The first question you might be tempted to ask a new client is “What type of job do you want?”
But before you launch into asking them about their work goals, you need to dive in and understand who your clients are in the world.
Because when you have a deep understanding of their values, beliefs, strengths and goals – you can help them move towards better outcomes in both work and overall wellbeing.
So often, appointments with clients are focused on getting them a job.
This is an important step in the process, but it’s one of the last steps on the journey. Not the first.
There are five important things you need to know about your clients.
And you need to help them learn these things about themselves so they have confidence and clarity around their goals.
- Unpack those unresourceful beliefs
What do your clients believe about themselves?
If your clients have unresourceful beliefs about themselves and their ability to find a job they will love, they may struggle to overcome them. They may believe they are
‘too old’, or ‘they don’t have enough experience.‘
It helps to think about where beliefs come from. Often, they come from our past experiences or from people in our lives that we look up to or respect. We need to explore the origins of these beliefs to put them into context.
You can help your clients overcome their unresourceful beliefs by asking different questions such as:
“Is there are different meaning your could on this belief?”
“What evidence do you have that validates this belief?”
Here’s a list of great questions you can ask to help you clients overcome their limiting beliefs.
2. Value their values
Values are probably the most important things you need to know about your clients. And your clients must have clarity around their values too. Our values drive our lives – they help us move towards what we want and away from what we want to avoid.
We can make informed decisions when we understand what’s important to us.
Avoid stopping at ‘the things’ when unpacking values with your clients.
For example, if you ask your clients, ‘What’s important to you about having a job?’ – they may say money or a car or a house. These are what we call ‘means values’ and don’t represent a feeling or emotion.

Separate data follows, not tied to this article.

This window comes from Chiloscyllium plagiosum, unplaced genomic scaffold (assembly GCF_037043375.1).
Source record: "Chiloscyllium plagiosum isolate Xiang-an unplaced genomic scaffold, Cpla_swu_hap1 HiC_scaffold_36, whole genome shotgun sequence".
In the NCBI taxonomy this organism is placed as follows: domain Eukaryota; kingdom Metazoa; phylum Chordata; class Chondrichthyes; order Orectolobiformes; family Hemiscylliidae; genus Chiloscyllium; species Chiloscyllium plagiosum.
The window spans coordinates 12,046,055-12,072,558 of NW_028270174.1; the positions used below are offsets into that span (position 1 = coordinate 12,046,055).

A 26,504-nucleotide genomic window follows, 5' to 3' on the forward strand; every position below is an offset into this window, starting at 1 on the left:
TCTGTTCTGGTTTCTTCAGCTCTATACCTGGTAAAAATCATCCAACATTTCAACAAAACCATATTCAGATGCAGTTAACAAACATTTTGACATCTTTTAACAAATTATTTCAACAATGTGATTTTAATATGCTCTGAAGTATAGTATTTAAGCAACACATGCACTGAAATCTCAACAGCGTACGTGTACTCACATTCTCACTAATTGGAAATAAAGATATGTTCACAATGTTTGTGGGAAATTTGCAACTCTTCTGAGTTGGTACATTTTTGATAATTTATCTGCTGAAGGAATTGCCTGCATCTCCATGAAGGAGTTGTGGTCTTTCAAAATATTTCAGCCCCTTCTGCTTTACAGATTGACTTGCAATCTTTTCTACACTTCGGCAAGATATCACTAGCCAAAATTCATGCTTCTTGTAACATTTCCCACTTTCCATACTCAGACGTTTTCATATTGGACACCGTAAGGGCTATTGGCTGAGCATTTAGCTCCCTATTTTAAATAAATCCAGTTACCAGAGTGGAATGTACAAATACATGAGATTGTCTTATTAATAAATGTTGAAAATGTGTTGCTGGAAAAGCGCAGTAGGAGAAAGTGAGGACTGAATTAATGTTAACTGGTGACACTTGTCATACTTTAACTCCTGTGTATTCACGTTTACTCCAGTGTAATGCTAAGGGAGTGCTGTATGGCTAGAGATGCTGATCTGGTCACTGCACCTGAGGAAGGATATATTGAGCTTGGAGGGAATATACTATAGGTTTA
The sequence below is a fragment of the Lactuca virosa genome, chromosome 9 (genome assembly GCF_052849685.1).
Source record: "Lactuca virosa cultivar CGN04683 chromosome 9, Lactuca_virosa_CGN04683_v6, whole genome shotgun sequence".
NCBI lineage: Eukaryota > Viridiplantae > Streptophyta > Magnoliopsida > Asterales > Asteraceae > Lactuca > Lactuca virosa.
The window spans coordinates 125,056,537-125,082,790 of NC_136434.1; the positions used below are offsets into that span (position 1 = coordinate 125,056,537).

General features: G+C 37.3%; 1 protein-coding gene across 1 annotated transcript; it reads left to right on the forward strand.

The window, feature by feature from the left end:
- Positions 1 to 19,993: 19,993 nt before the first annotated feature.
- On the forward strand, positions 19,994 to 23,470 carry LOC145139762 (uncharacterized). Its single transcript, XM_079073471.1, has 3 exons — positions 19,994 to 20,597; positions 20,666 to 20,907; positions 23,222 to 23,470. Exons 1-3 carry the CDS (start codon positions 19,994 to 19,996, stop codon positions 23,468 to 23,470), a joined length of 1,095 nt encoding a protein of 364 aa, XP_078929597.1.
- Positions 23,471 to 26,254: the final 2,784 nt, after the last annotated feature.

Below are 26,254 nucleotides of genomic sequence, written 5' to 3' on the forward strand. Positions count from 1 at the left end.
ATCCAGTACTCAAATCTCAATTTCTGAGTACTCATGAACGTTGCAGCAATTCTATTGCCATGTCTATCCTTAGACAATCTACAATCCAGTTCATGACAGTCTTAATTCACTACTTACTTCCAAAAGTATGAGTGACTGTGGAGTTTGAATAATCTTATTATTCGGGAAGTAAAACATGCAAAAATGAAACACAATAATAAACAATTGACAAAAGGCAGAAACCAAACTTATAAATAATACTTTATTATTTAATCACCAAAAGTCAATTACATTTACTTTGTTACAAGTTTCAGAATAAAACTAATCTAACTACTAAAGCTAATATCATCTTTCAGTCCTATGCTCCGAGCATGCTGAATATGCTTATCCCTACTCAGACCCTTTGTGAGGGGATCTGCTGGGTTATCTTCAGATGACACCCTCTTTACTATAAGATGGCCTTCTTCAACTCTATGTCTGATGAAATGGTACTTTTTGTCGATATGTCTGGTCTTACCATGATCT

We want to unpack your clients ‘end values’ – or the feeling they get from having the thing. For example – money might give them a feeling of security or achievement. A car might provide them with a feeling of freedom or adventure. There are some simple strategies you can use to understand your clients values.
3. Enter their Model of the World
Engaging with your clients may be challenging if you don’t build rapport and trust.
When you meet them, pay attention to their body language, tone of voice and the keywords they use. You can calibrate them by subtly matching and mirroring and pacing these key elements. This helps you gracefully enter their model of the world.
Understand how they like to communicate and be communicated to. They could be auditory, visual or kinaesthetic communicators – knowing their dominant representational system will help you build a deeper connection.
When you enter your clients’ model of the world, you will build a deeper connection and have a higher level of rapport. They will then trust you as someone who is there to support them on their journey.
4. Spot their strengths
When your clients understand their strengths, they feel confident and empowered. Strengths help your clients to see their potential and are an important tool to help them understand what type of work would be a good fit.
If you’re working in a job that doesn’t play to your strengths, you’ll feel de-energised and find the work less fulfilling.
When you’re working in your strengths, you can complete tasks quickly and easily and feel energised. Strengths help your clients develop confidence in their abilities, and there are three simple ways to uncover your clients strengths.
5. Take action around outcomes
Setting goals – and this could be any type of goal – large or small, is important. For some clients, the idea of ‘setting goals’ might feel hard to do, or even unachievable. It might be helpful to reframe goals to become outcomes with your clients.
So instead of “What is the goal you want to achieve today?” it becomes “What outcome would you like from today’s meeting?”
Accountability and integrity will help your clients stay motivated and engaged on their journey, but you need to make outcomes achievable.
Small changes in actions or behaviours are a good starting point – things like drinking more water, walking to appointments. What little changes could they make?
Can you make it easy and convenient? Any changes must be intrinsic, meaning your clients want it for themselves. Their outcomes must be theirs – not your outcomes for them.
Here’s a goal/outcome setting template that you use to help you clients on their way to achieving anything they want.
Job Coach Certification
Our Job Coach Certification Course helps you to understand more about the beliefs we hold about ourselves and how they can impact our ability to coach our clients towards better employment outcomes. Find out more about becoming a certified Bounce Job Coach.